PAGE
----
There’s been a buzz around Cleveland this week that Monday night’s game against the Ravens is one of the biggest in franchise history.
Indeed, the Browns are on the verge of ending an 18-year playoff drought. They can edge closer to that goal while putting a serious dent in the Ravens’ postseason chances.
It’s a reversal of roles for the organizations.
Instead of Cleveland looking to overtake Baltimore in the AFC North standings, the Browns are looking down at the Ravens in the division. Nonetheless, Baltimore is 2.5-point favorites, which might provide Cleveland with even more motivation.
“Honestly, when you’re in the position that we were in say last year or other years, it feels like a must-win then, too, because there are other things that you’re trying to achieve,” coach John Harbaugh said. “You’re trying to put yourself in position for whatever it might be, in terms of the playoffs and things like that.”
The Ravens are 7-5 and might need to win their remaining four games to make the playoffs. The Browns are 9-3 and have a bigger margin for error.
But this game is about much more than wins and losses.
The Browns have a chance to exorcise some of the demons of losing their team to Baltimore. It’s almost equivalent to Baltimore losing the Colts to Indianapolis. The difference is Cleveland was awarded an expansion franchise, while Baltimore was not given the same courtesy and was forced to lure an existing organization to the city, much to the chagrin of the rest of the NFL.
The Ravens dismantled the Browns 38-7 in the regular-season opener. Neither side is putting much stock in that game because of the adjustments and improvements Cleveland coach Kevin Stefanski has made in the following weeks.
The game features the NFL top rushing offenses. Baltimore is ranked No. 1 with 169 yards per game, followed by Cleveland with 157.8. The Ravens can rotate four running backs — J.K. Dobbins, Gus Edwards, Mark Ingram, and Justice Hill — while the Browns might have the best one-two punch in the league with Nick Chubb and Kareem Hunt.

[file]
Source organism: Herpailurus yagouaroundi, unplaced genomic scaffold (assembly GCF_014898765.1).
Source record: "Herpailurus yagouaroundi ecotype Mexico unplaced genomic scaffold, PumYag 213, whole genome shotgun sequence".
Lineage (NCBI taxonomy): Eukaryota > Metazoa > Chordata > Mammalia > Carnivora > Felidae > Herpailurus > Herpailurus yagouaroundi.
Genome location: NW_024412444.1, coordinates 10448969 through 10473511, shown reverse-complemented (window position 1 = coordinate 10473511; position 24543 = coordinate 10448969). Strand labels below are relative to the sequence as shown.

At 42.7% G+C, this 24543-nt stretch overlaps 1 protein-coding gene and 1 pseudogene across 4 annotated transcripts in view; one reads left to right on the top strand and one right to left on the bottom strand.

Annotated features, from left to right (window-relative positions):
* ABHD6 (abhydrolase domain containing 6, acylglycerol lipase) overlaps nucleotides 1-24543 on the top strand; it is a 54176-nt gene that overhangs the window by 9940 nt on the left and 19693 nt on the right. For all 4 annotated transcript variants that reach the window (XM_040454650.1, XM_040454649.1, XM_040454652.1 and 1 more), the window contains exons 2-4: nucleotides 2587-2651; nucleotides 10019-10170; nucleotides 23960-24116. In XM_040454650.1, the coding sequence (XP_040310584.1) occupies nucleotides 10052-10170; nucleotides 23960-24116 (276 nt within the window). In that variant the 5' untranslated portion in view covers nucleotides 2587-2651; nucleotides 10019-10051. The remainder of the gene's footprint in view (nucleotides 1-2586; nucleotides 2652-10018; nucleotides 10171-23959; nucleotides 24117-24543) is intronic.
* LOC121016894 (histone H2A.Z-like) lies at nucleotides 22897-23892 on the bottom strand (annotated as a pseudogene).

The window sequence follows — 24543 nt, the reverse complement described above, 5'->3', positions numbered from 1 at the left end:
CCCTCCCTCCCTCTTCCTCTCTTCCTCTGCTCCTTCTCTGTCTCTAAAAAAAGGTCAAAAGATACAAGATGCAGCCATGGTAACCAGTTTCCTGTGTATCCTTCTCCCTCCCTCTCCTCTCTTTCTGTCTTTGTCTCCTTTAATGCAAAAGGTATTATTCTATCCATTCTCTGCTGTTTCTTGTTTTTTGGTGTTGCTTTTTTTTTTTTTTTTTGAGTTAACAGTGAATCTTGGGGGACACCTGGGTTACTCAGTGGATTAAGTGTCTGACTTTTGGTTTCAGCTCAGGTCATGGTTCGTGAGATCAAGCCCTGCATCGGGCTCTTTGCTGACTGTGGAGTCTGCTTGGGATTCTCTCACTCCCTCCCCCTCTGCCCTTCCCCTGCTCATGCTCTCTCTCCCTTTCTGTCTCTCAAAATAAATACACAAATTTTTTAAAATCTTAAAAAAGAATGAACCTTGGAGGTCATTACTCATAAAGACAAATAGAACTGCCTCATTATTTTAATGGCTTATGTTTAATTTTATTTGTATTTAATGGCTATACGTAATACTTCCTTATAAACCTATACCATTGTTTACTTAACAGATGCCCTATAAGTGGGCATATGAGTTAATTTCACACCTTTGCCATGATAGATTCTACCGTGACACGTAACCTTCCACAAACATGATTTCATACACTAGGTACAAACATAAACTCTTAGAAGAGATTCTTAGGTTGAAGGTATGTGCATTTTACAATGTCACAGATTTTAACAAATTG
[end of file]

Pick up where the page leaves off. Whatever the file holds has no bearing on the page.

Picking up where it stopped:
Stefanski has also worked wonders with Browns quarterback Baker Mayfield, who has thrown for 2,442 yards with 21 touchdowns and seven interceptions. He has performed especially well in the play-action passing attack.
“I see that he’s another one who’s starting to get the ball out quicker, and he’s had success doing it,” Ravens defensive coordinator Don Martindale said. “Now, he’ll still create plays like he always has, but I just think this offense … They’ve done a nice job of marrying Kevin Stefanski’s offense with Baker Mayfield and his strengths. That’s what you’re seeing jump off the tape. He’s taking care of the ball better. He’s not trying to force things. He’s done a nice job of running this offense.”
The Ravens should be close to fully healthy for the game. The biggest question mark is defensive end Calais Campbell, who missed the entire week of practice with a calf injury and is listed as questionable.
The stakes are high for both teams.
“Really, no matter what circumstance you’re in, you look at every game as a must-win,” Harbaugh said. “So, I always get kind of … People say, ‘Is it a must-win?’ You have to say, ‘What do you mean by that?’ Every week is a must-win in the National Football League.
“You only get to play 16 games, and they all really matter. Any one of those games … If we went back, that we hadn’t won, or games that we didn’t win that we would’ve won, would have pretty dramatically changed our circumstance at this point. So, we kind of look at every game like it’s a must-win, and we try to approach it that way.”
This game will certainly be no different.